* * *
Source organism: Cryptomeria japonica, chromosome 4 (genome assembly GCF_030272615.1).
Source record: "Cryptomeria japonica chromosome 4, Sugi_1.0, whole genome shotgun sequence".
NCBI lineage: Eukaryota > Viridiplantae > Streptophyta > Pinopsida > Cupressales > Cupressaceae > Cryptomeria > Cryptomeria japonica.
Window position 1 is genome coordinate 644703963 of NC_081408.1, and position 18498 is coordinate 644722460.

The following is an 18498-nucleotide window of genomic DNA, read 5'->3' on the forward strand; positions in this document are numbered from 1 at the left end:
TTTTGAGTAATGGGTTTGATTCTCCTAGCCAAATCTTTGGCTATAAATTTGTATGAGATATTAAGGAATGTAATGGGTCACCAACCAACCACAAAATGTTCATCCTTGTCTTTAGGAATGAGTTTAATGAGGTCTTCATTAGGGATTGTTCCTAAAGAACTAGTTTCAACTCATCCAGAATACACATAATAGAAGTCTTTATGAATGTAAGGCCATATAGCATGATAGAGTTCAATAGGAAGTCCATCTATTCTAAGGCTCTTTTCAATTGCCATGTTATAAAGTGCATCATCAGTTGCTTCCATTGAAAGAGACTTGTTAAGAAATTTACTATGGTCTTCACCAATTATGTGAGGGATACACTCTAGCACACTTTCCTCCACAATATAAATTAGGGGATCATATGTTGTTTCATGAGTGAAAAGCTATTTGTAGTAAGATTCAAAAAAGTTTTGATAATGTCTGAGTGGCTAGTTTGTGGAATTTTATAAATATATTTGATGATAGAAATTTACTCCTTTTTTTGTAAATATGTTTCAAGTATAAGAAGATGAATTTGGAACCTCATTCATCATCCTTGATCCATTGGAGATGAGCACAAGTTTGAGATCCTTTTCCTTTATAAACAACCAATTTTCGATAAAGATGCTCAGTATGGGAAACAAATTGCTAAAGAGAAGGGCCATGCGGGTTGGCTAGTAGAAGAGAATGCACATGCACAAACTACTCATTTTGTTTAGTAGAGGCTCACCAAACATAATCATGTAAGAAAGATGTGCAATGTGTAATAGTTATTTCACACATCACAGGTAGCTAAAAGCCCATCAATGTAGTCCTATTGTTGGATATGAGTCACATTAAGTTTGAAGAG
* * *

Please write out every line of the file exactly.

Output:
Source organism: Cryptomeria japonica, chromosome 4 (genome assembly GCF_030272615.1).
Source record: "Cryptomeria japonica chromosome 4, Sugi_1.0, whole genome shotgun sequence".
NCBI lineage: Eukaryota > Viridiplantae > Streptophyta > Pinopsida > Cupressales > Cupressaceae > Cryptomeria > Cryptomeria japonica.
Window position 1 is genome coordinate 644703963 of NC_081408.1, and position 18498 is coordinate 644722460.

The following is an 18498-nucleotide window of genomic DNA, read 5'->3' on the forward strand; positions in this document are numbered from 1 at the left end:
TTTTGAGTAATGGGTTTGATTCTCCTAGCCAAATCTTTGGCTATAAATTTGTATGAGATATTAAGGAATGTAATGGGTCACCAACCAACCACAAAATGTTCATCCTTGTCTTTAGGAATGAGTTTAATGAGGTCTTCATTAGGGATTGTTCCTAAAGAACTAGTTTCAACTCATCCAGAATACACATAATAGAAGTCTTTATGAATGTAAGGCCATATAGCATGATAGAGTTCAATAGGAAGTCCATCTATTCTAAGGCTCTTTTCAATTGCCATGTTATAAAGTGCATCATCAGTTGCTTCCATTGAAAGAGACTTGTTAAGAAATTTACTATGGTCTTCACCAATTATGTGAGGGATACACTCTAGCACACTTTCCTCCACAATATAAATTAGGGGATCATATGTTGTTTCATGAGTGAAAAGCTATTTGTAGTAAGATTCAAAAAAGTTTTGATAATGTCTGAGTGGCTAGTTTGTGGAATTTTATAAATATATTTGATGATAGAAATTTACTCCTTTTTTTGTAAATATGTTTCAAGTATAAGAAGATGAATTTGGAACCTCATTCATCATCCTTGATCCATTGGAGATGAGCACAAGTTTGAGATCCTTTTCCTTTATAAACAACCAATTTTCGATAAAGATGCTCAGTATGGGAAACAAATTGCTAAAGAGAAGGGCCATGCGGGTTGGCTAGTAGAAGAGAATGCACATGCACAAACTACTCATTTTGTTTAGTAGAGGCTCACCAAACATAATCATGTAAGAAAGATGTGCAATGTGTAATAGTTATTTCACACATCACAGGTAGCTAAAAGCCCATCAATGTAGTCCTATTGTTGGATATGAGTCACATTAAGTTTGAAGAG